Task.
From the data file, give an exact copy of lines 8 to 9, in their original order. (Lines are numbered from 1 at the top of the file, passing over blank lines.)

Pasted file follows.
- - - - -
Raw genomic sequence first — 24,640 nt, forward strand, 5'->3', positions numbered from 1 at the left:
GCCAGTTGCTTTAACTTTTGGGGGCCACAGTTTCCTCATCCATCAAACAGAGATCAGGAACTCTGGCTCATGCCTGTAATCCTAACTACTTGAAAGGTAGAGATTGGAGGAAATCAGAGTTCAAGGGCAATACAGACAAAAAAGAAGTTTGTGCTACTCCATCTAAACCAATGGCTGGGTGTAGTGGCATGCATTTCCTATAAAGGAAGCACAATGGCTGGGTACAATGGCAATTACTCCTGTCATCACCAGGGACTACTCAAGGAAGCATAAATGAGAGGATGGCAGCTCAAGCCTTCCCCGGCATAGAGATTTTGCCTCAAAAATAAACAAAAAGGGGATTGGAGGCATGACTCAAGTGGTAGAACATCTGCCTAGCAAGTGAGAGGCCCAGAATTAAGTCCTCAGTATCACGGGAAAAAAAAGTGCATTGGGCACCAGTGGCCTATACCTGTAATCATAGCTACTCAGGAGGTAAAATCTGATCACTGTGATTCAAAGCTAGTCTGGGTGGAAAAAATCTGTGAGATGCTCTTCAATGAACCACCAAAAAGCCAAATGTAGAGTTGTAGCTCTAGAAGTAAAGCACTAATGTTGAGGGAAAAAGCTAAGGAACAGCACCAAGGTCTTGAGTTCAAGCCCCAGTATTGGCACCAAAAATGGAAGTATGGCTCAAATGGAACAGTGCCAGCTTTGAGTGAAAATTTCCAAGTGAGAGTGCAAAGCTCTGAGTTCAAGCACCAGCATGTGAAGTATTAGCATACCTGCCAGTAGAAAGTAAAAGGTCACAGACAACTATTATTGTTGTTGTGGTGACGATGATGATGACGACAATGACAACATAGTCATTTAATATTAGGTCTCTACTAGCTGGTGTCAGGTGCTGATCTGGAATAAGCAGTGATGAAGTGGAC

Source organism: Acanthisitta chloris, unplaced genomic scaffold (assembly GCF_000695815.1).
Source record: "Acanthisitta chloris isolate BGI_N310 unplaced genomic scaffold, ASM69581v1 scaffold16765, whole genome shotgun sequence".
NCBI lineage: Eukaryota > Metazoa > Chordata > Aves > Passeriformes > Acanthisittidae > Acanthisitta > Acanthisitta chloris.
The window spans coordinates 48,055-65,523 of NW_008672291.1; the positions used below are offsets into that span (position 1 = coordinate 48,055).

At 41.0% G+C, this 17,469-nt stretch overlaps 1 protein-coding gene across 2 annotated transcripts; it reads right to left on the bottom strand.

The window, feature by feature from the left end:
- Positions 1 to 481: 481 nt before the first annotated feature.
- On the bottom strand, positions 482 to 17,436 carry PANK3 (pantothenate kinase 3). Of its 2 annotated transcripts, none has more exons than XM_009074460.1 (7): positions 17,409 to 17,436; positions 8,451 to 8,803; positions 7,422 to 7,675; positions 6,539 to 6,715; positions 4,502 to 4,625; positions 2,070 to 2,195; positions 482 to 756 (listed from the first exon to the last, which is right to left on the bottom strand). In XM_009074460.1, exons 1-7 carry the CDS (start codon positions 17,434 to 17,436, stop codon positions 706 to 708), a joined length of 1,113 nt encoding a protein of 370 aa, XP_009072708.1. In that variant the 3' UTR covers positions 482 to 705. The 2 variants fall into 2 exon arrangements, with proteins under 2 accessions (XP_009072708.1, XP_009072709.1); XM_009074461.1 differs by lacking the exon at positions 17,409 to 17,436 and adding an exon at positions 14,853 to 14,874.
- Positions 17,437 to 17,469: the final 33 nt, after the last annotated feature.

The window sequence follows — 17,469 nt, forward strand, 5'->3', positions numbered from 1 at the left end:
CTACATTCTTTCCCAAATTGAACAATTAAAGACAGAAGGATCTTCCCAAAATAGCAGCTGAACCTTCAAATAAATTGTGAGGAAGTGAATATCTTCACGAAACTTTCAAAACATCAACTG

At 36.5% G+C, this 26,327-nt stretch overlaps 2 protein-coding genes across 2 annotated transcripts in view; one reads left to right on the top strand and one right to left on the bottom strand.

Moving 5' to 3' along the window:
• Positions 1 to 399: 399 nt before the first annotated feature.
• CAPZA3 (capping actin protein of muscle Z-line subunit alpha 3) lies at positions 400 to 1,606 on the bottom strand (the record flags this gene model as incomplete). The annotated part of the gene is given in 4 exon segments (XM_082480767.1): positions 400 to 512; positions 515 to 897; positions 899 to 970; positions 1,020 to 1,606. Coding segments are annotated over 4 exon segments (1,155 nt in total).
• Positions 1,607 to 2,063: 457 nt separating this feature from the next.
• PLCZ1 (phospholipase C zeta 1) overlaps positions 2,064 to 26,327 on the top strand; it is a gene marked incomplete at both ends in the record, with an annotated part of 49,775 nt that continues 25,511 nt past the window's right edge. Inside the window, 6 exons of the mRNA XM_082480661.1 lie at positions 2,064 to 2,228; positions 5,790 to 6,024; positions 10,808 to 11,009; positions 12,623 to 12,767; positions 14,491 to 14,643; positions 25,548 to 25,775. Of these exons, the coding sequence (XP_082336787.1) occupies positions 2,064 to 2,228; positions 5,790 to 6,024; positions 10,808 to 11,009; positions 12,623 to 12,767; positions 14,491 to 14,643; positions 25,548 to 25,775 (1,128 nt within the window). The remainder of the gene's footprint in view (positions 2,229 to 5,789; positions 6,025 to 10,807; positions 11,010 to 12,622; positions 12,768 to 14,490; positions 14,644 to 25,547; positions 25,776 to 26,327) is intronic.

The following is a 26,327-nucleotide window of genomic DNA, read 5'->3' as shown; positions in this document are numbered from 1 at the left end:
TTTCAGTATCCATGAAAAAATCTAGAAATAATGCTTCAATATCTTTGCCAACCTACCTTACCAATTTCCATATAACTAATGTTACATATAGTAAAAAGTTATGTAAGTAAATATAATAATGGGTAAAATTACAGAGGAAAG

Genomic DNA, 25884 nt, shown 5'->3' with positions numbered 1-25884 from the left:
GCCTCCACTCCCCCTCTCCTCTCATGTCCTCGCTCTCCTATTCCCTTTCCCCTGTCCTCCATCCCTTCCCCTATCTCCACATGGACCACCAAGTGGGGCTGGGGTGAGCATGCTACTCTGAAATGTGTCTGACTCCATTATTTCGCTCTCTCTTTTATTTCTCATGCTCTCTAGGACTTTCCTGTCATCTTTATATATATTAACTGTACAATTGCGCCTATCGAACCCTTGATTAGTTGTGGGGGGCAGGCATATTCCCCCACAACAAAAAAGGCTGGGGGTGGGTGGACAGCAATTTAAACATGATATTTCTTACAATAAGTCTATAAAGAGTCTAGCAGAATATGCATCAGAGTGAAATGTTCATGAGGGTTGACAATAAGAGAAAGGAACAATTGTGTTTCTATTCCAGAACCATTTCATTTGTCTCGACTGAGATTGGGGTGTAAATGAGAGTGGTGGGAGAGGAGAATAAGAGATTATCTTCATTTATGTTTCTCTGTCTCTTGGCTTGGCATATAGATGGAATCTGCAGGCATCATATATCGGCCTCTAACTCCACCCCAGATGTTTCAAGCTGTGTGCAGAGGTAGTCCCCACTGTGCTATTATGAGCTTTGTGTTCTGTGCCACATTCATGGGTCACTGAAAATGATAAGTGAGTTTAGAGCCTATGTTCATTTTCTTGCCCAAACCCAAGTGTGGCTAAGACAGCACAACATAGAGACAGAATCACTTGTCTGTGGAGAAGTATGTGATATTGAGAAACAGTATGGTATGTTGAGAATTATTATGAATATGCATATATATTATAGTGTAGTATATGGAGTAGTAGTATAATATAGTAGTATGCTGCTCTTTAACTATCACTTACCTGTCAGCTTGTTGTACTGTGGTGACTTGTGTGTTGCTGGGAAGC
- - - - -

The window, feature by feature from the left end:
- Positions 1 to 481: 481 nt before the first annotated feature.